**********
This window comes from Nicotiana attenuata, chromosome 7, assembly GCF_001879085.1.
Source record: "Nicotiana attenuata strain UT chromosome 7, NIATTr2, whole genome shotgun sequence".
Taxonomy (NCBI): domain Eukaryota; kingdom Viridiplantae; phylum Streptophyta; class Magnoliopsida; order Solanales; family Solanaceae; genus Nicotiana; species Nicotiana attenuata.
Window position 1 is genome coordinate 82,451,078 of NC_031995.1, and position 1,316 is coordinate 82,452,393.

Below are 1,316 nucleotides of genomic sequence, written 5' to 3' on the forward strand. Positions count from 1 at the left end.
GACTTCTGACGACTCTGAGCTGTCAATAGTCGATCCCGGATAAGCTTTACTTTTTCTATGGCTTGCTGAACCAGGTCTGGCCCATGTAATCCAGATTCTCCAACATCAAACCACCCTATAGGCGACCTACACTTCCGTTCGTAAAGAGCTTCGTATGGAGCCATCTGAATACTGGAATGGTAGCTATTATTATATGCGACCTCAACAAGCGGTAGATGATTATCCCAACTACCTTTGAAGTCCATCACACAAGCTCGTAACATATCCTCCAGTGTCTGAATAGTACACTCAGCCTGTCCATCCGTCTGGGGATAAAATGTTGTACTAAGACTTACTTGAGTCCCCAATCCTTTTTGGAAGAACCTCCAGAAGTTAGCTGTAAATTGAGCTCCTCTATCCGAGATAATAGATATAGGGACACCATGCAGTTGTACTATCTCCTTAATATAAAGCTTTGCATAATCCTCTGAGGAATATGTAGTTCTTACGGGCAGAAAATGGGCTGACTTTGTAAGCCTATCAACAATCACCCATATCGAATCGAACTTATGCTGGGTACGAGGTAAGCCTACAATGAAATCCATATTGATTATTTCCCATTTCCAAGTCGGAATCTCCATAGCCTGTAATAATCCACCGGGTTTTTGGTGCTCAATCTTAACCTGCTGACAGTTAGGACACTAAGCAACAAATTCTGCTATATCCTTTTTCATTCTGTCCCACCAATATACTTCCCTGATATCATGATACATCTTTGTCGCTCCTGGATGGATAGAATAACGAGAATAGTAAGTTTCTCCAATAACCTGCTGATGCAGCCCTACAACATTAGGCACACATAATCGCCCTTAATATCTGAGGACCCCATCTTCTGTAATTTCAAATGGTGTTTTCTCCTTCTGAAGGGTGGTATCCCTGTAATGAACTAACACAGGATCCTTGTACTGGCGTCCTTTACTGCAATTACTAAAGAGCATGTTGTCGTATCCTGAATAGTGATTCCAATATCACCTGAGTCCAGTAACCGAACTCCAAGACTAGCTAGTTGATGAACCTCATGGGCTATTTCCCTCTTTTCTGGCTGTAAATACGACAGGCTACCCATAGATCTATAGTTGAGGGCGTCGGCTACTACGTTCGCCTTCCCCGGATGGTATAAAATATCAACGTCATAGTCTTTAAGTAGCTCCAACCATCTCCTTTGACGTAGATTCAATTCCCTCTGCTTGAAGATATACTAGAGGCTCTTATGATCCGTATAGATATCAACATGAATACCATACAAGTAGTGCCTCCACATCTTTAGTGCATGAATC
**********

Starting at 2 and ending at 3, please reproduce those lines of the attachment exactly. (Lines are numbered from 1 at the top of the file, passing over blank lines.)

Source record: "Nicotiana attenuata strain UT chromosome 7, NIATTr2, whole genome shotgun sequence".
Taxonomy (NCBI): domain Eukaryota; kingdom Viridiplantae; phylum Streptophyta; class Magnoliopsida; order Solanales; family Solanaceae; genus Nicotiana; species Nicotiana attenuata.